When Hart, one the YouTubers, posted her first video on the platform back in 2011, strangers who watched wrote in the comments that it was their favorite new “show.” She had no idea there were shows on YouTube. Now, “I don’t know anyone of my peers who says, ‘I’m looking for new digital series to watch,'” said Signore, the other YouTuber. “The term is just show. It’s a show. It’s a movie.”
Some linguists believe that, with lack of better words, the terms “TV” and “film” will become relics that take on new meanings. We still refer to the moving pictures we record on our phones as “video,” for example, even though they are no longer shot on videotape.
“People are still referring to them in the same sort of monikers,” said David Zucker, head of TV at Ridley Scott’s production company Scott Free, which also makes movies like Alien: Covenant and Blade Runner 2049. ”But everyone seems to have different ideas about what they mean.”
Netflix calls itself “internet TV.” YouTube CEO Susan Wojcicki says YouTube “is not TV. And we never will be.” The Internet Movie Database doesn’t even have a classification for web series, so all those on the platform are listed as “TV series.”
“I’m terribly dissatisfied with the language that’s now associated with these changes,” said Rouhana. “‘Digital’ and ‘TV’ are sort of misnomers now.”
Dissatisfaction drives change. New words arise when “we’re using our language and bump into an idea that isn’t expressed well,” David Barnhart, a long-time dictionary editor who specializes in new words, told Quartz.
“Podcast,” for example, was coined in 2004 to describe audio shows that weren’t too different from radio broadcasts, but could be downloaded to devices through the internet. It’s “pod,” as in the Apple iPod, and “cast,” as in broadcast. Apple no longer really makes iPods but the term remains easy to grasp and widely used, two of the factors that linguist Alan Metcafe said make new words stick.
DreamWorks co-founder Jeffrey Katzenberg is peddling the term “new TV”for his latest venture—creating short 6-10-minute series that are meant to be watched during down time on mobile devices. It’s similar to the way “new media” was used to described digital publishers. As of now, however, Katzenberg appears to be one of the only ones using “new TV,” which doesn’t bode well for the word’s longevity.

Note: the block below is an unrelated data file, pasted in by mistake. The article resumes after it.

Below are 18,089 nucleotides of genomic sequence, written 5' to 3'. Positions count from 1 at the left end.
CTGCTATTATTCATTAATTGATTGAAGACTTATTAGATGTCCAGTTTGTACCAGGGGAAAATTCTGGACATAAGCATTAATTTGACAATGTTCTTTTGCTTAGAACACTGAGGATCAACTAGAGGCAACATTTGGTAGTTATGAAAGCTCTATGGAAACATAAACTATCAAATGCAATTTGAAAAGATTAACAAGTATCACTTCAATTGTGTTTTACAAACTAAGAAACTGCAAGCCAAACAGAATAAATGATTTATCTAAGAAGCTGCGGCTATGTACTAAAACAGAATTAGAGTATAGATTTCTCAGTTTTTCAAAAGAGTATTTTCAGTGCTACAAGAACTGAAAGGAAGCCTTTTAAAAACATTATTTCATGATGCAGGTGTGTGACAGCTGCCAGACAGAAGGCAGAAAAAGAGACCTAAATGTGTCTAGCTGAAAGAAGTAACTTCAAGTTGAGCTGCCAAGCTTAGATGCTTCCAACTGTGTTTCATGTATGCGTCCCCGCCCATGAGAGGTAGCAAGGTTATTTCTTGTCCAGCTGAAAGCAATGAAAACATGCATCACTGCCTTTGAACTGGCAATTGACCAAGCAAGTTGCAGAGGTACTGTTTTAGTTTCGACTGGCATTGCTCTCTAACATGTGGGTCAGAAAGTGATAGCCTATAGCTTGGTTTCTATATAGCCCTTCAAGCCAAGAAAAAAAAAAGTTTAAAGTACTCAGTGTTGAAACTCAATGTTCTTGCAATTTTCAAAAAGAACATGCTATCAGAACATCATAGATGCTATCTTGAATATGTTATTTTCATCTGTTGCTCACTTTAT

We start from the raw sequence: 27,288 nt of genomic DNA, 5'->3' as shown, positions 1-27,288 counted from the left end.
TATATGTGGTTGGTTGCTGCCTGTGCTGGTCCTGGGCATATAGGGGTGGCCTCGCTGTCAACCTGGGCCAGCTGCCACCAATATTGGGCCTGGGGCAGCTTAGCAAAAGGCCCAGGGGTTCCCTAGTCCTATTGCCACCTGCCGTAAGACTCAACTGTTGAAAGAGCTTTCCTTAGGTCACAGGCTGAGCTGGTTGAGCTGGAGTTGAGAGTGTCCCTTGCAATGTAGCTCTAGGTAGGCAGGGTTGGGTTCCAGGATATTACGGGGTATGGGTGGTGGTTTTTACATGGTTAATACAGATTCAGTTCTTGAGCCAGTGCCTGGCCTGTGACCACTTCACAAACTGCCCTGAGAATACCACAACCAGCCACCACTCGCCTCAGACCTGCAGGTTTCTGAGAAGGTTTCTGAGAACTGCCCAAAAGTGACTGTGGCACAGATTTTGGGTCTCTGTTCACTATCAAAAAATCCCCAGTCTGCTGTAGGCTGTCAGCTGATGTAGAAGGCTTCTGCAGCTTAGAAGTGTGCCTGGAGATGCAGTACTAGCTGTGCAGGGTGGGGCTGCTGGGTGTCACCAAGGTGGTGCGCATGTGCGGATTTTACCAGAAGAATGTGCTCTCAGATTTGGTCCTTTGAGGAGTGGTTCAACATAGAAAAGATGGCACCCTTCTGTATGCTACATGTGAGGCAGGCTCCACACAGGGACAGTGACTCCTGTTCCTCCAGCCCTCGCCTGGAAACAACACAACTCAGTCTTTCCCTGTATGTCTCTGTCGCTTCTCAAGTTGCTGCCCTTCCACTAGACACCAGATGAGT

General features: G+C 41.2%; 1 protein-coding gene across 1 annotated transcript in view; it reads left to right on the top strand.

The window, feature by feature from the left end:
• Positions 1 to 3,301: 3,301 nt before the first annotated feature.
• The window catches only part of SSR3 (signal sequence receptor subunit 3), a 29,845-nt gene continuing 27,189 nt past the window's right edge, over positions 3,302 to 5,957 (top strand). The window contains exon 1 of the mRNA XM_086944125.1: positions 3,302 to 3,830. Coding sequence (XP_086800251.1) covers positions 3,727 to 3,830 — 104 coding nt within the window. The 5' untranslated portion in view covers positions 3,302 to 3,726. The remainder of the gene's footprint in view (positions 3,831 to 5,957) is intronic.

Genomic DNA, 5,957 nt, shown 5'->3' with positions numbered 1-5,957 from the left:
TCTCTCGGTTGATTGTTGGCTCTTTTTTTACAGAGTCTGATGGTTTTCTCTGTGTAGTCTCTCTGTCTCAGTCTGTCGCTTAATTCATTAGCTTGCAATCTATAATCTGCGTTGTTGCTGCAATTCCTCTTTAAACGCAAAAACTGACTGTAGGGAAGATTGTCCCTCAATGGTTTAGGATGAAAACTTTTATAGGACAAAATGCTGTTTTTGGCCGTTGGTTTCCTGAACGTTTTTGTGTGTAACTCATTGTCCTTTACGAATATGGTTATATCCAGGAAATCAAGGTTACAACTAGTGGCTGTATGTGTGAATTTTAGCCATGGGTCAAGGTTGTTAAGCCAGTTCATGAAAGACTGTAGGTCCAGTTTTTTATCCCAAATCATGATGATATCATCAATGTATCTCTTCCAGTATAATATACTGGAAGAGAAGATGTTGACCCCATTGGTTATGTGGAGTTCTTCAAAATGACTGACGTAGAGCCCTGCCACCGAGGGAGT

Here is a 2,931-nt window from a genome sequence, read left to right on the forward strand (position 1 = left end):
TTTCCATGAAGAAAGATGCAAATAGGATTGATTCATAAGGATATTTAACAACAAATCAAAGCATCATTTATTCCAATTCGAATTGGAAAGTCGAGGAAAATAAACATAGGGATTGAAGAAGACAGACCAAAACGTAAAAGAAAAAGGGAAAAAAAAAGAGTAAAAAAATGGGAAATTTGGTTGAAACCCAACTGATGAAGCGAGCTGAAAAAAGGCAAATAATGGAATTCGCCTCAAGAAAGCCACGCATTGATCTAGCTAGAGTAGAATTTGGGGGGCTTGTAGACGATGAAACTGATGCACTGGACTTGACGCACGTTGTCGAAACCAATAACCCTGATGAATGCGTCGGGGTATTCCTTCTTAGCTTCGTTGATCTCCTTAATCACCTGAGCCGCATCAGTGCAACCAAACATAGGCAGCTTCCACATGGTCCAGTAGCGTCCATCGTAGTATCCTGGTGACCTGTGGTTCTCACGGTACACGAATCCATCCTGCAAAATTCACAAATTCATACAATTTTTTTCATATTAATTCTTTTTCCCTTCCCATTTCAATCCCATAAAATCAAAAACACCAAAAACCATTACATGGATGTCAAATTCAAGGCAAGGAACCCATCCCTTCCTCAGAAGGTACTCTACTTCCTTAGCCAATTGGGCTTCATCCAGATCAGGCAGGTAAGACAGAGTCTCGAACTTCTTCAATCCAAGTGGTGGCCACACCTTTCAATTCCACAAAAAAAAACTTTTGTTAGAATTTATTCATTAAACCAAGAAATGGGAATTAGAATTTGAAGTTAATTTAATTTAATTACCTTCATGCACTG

The term “TV” may very well stick around for awhile yet.
Grant Barrett, linguist, lexicographer, and host of the public radio show A Way with Words, thinks “TV” could become a skeuomorph, an architectural term borrowed into linguistics that refers to words and phrases that are rooted in fossilized meanings. “Dialing a phone” is one such phrase. It harkens back to rotary phones equipped with dials, or disks, that were used to make calls. Today, we simply tap the numbers or press the buttons on our phones, but the phrase is still popular.
“There is this natural conservative force to retain what’s already working that makes terms like ‘tape’ persist,” he says. ”It’s an artifact.”
Sometimes, an old word re-emerges and takes on a new meaning. Breaking Bad creator Vince Gilligan, for example, likes “motion pictures.” “I still use that old-fashioned term, because it covers both movies and television nicely,” he said in a Reddit AMA. I asked Michael Green, the screenwriter for Blade Runner 2049 and Logan, for his thoughts and he gave another suggestion via Twitter:
That accords with what others think. “I don’t know anyone of my peers who says, ‘I’m looking for a new digital series,'” said Signore, one of the YouTubers. “The term is just ‘show.'”
Incidentally, using the word “shows” for entertainment programs stems from a term from the 1300s use of the word as “exhibiting to view.” And “series,” or a set of programs with the same characters or themes” was adapted in 1949 for radio and TV. These older terms are versatile enough to span content that is no longer bound by its platform. After all, no matter what the method of consumption, stories are just stories.